We've all heard the sad story of how honeybees are declining at an alarming rate.  Honeybees play a critical role in pollination of various plants and crops and their decline across the globe means a growing risk of food shortages. It is still a mystery as to why these bees are disappearing, but the good news is that other types of insects can serve as pollinators, too. One of these is the solitary bee, or Mason Bee.


Mason Bee

In the world of bees, there are many species. Each type is classified as either social or solitary. Social bees, like honeybees, live together with thousands of others and have specific job duties. Solitary bees, like Mason bees, spend their entire life living alone.  Every female bee is both a queen and a worker bee.

To help increase the number of bees on our farm, Tom built a couple of boxes especially made to attract these solitary bees and increase their population.  The boxes are simple to make and look like this.


They are filled with rolled up paper tubes in which the bees lay their eggs.  To make the tubes, cut sheets of paper into fourths.  



Next, take a pencil and roll the paper lengthwise around it.




Tape each end of the paper roll to keep it closed.



Next, fold one end of the paper tube and staple it closed.



Finally, put the paper tubes in the bee box with the open end facing outward.



The box should be hung so that it faces east or southeast so that the morning sun will help warm the bees.

We got the directions for building the bee box from the website Growing a Greener World.  This is a fantastic site with all sorts of information on sustainable living.  There is also a program on our local PBS station by the same name hosted by Joe Lampl. The website contains links to all the program episodes.  The specific episode that talks about Mason Bees and how to build the bee box above is:    Solitary Bees

Monday, March 30, 2015

Homemade Vegetable Broth

A few days ago I went through my refrigerator and collected all the past-their-prime produce  in the vegetable bin.  This included some wilted celery, a couple of carrots and an onion.  Instead of throwing these in my compost bucket, I made a savory vegetable broth with them that I can use in the future for soup.  Here's how.


 First, chop the vegetables along with a clove of garlic or two.




Put them in a pot.


Add some salt, pepper and seasonings.  Be creative.


Add water and put on the stove to simmer.



When the vegetables are done, taste the broth and adjust seasonings to taste.  Then, pour the broth through a strainer into a jar.



The broth can be stored in the refrigerator for several days.  Or, it can be frozen for use at a later date.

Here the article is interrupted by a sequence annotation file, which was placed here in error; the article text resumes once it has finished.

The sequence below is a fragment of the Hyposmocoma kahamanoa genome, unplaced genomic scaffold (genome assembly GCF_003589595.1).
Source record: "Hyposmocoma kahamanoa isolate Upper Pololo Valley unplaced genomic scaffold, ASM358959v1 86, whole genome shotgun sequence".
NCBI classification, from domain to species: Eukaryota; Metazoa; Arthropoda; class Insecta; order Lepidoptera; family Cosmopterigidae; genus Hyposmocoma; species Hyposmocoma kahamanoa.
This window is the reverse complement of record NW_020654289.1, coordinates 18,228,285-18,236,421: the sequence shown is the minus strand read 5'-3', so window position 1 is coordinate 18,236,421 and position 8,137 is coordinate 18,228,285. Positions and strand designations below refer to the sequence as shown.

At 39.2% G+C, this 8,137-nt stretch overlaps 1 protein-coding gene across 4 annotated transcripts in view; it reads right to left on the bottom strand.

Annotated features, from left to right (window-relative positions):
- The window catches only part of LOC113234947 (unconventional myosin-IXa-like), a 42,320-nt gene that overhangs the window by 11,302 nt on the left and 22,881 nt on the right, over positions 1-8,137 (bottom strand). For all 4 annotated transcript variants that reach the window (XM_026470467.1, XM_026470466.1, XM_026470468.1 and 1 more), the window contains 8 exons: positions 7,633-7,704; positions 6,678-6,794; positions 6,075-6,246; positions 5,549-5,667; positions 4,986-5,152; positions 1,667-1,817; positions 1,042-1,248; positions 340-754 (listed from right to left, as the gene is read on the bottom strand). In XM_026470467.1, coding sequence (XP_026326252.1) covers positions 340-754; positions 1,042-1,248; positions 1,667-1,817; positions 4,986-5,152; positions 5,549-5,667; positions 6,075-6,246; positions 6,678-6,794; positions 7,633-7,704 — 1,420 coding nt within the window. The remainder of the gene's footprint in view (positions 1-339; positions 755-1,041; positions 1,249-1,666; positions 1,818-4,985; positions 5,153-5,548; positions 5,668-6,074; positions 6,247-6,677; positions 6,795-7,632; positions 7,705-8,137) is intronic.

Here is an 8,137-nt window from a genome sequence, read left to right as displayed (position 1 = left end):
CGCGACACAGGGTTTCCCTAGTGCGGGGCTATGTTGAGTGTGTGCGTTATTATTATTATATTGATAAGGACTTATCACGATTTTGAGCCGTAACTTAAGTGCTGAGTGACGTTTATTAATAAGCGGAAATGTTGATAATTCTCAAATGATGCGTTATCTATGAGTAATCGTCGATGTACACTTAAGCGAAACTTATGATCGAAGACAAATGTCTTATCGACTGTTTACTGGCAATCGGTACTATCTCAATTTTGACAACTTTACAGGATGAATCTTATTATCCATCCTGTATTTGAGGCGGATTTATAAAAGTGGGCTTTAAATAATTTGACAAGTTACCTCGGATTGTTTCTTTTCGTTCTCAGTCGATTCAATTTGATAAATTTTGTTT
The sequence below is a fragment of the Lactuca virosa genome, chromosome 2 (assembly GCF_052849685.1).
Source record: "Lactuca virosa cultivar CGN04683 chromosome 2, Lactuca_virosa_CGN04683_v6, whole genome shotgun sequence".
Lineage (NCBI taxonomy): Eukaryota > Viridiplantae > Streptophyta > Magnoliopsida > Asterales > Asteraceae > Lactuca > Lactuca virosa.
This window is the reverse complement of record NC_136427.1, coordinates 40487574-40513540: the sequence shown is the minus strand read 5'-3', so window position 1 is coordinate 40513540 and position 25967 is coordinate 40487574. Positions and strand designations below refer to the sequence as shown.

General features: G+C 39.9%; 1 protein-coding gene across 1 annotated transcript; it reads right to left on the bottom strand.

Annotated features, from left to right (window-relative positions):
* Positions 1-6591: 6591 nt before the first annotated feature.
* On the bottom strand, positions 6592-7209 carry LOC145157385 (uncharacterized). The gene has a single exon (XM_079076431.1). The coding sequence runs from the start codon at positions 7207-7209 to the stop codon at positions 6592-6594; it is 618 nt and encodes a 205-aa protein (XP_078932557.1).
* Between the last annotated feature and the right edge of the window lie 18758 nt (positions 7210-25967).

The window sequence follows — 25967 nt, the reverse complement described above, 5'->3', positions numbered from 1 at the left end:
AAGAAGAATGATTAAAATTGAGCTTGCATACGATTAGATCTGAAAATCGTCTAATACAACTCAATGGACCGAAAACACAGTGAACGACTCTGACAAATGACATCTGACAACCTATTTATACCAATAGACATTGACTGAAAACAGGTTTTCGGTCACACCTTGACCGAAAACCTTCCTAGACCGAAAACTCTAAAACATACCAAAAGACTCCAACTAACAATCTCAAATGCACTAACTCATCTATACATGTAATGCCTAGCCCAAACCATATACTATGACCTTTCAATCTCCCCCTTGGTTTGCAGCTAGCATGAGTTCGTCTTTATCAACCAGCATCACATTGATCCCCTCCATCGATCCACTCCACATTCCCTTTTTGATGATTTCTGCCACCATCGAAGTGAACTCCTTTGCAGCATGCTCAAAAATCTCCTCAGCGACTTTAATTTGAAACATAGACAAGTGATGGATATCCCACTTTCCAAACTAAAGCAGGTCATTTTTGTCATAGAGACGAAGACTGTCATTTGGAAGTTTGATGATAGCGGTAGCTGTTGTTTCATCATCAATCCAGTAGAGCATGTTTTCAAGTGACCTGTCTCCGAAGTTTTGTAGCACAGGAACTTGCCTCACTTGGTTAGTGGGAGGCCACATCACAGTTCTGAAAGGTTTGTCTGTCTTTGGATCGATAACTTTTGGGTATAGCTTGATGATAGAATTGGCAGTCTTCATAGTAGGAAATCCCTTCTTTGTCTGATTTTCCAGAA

Finally, DO NOT throw the cooked veggies into the trash!  Put them in your compost bucket where they can be recycled into your compost pile.






Sunday, March 22, 2015

Sleeping Chickens

A while back I wrote about how a wily chicken figured out how to get in one of the nest boxes, even though we had put milk jugs in the boxes to keep them from sleeping in the boxes.



I ended up leaving the wildlife camera in the chicken coop for several days and learned a lot about chicken behavior from the pictures it took.  I have always wondered what goes on when it is time for them to go to roost.  Here's what I found.


At 5:53 pm (around dusk), one of the Rhode Island Reds (RIR) starts the process.  However, instead of flying from the floor up to the roost bar, she approaches the roost from atop the nest boxes. 

Within 3 minutes, another RIR has joined her along with one of the buff-colored girls.  Another RIR is on the nest boxes getting ready to join them.


By 6:00 pm, four are on the roost bar with others on the floor apparently "thinking" about it.



By 6:01 pm, all but one are on the roost bar.


And, at 6:02 pm, all seven are on the roost bar attempting to get settled.



Eventually everyone settles down for the night.


But, even after lights-out, they still get restless and shuffle around a bit.


And then settle down again a few minutes later.



I found this to be true all night.  Every hour or two one of them would stand up which would cause a disturbance among the others.  They'd all shuffle around a bit only to settle down again after a couple of minutes.  I'm not sure if they were even awake during these times.  
It made me think that, in regards to sleeping, they are not much different from us humans.

Saturday, March 14, 2015

Grind Your Own Cayenne Peppers

What do you do on a cold rainy day in the late winter when you can't go outside?  This is the question I asked myself recently when faced with this situation.  There were a multitude of things I COULD do .... dust furniture, mop the kitchen, clean out a closet ... the list goes on. Well, I wasn't in the MOOD to do any of those things.  Then, I looked across the kitchen and saw a basket of cayenne peppers that I dried last fall.  I even wrote a blog entry about how I dried them.



Well, now was the time to do something with them, I decided.  I wanted to make a powder out of them, like you buy in the spice section of the supermarket.  The first step was to get the seeds out of the peppers because you only want to process the red skin.  Just break the stem end of the pepper off.  Most of the seeds are located in the stem end.


Now, tear the rest of the pepper into pieces and remove any more seeds you find.  Did I mention you might want to wear rubber gloves for this step?  



Next, load the pieces into the "spice" grinder which is really just a coffee bean grinder.  



And grind away!





This is what it should look like when finished.  



Pour into an empty spice jar you have saved from store-bought spices.



And there you have it, your own home-grown, home-made Cayenne pepper spice!